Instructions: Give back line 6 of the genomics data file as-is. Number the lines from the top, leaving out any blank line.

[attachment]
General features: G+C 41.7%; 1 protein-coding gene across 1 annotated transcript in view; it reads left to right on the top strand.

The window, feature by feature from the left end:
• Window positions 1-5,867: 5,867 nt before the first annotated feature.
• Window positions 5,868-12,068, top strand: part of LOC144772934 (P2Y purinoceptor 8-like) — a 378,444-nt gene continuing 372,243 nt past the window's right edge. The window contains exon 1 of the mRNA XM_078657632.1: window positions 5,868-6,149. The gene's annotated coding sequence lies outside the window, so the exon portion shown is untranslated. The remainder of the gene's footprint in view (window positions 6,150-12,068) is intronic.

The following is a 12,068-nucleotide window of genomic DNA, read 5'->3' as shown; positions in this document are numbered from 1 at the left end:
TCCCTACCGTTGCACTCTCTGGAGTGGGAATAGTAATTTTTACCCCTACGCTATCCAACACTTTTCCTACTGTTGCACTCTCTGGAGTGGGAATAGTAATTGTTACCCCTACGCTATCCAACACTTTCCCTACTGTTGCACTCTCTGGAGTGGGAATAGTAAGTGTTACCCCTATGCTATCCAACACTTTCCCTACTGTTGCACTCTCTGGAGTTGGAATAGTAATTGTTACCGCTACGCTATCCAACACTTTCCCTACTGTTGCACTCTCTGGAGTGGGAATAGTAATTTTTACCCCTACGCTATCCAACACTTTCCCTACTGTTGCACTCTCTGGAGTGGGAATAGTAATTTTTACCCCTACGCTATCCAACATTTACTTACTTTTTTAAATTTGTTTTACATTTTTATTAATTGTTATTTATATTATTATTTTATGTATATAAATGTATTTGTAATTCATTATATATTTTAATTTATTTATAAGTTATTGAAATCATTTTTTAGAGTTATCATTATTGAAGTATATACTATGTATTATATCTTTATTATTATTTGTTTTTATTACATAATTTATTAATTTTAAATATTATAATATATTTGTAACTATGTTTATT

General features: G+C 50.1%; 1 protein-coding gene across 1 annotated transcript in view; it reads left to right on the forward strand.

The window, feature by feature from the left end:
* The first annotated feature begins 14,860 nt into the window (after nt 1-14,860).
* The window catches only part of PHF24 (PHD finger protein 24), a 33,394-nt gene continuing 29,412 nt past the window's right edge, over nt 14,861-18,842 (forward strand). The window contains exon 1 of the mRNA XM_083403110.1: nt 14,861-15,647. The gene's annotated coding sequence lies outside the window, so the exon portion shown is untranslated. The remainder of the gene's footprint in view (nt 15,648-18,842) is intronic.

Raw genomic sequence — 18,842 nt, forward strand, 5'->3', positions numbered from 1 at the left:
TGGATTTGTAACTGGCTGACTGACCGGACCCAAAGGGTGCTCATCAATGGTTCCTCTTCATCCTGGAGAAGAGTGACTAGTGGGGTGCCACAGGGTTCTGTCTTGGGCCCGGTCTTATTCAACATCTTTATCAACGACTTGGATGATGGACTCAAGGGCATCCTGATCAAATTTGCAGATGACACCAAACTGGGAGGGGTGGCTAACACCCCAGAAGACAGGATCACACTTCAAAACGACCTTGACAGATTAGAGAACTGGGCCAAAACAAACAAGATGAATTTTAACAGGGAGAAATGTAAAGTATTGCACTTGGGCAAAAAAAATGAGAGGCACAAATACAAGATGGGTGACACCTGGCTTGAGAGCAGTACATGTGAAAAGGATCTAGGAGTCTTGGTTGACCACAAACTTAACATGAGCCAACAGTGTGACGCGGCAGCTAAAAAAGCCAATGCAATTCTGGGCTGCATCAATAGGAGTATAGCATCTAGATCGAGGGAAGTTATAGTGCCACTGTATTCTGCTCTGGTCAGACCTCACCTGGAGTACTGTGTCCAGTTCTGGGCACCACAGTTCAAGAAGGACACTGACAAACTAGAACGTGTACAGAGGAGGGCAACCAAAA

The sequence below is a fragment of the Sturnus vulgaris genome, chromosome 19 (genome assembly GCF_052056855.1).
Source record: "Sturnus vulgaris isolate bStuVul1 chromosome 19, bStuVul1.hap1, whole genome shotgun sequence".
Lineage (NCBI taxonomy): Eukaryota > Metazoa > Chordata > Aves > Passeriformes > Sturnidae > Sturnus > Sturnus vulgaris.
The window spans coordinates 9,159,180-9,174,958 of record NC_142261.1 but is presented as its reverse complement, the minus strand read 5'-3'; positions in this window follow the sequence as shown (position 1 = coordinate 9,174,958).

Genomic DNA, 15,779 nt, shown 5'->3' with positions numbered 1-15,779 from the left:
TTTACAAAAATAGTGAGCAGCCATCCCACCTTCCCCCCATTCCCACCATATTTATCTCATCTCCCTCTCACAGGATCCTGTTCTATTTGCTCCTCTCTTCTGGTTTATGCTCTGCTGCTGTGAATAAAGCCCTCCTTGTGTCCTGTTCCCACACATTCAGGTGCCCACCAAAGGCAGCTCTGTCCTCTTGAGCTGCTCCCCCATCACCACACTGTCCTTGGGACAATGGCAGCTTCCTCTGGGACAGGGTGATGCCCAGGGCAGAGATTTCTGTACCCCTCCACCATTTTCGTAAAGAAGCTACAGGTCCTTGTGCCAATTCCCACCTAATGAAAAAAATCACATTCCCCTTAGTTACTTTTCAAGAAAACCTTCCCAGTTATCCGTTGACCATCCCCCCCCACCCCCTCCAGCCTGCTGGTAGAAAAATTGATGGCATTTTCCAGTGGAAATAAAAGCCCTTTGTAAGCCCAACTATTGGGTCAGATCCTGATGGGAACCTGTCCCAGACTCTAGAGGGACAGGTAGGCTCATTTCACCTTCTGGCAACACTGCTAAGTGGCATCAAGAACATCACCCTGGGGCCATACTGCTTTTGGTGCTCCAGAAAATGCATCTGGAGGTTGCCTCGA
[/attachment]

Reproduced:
TCCCTACCGTTGCACTCTCTGGAGTGGGAATAGTAATTTTTACCCCTACGCTATCCAACACTTTTCCTACTGTTGCACTCTCTGGAGTGGGAATAGTAATTGTTACCCCTACGCTATCCAACACTTTCCCTACTGTTGCACTCTCTGGAGTGGGAATAGTAAGTGTTACCCCTATGCTATCCAACACTTTCCCTACTGTTGCACTCTCTGGAGTTGGAATAGTAATTGTTACCGCTACGCTATCCAACACTTTCCCTACTGTTGCACTCTCTGGAGTGGGAATAGTAATTTTTACCCCTACGCTATCCAACACTTTCCCTACTGTTGCACTCTCTGGAGTGGGAATAGTAATTTTTACCCCTACGCTATCCAACATTTACTTACTTTTTTAAATTTGTTTTACATTTTTATTAATTGTTATTTATATTATTATTTTATGTATATAAATGTATTTGTAATTCATTATATATTTTAATTTATTTATAAGTTATTGAAATCATTTTTTAGAGTTATCATTATTGAAGTATATACTATGTATTATATCTTTATTATTATTTGTTTTTATTACATAATTTATTAATTTTAAATATTATAATATATTTGTAACTATGTTTATT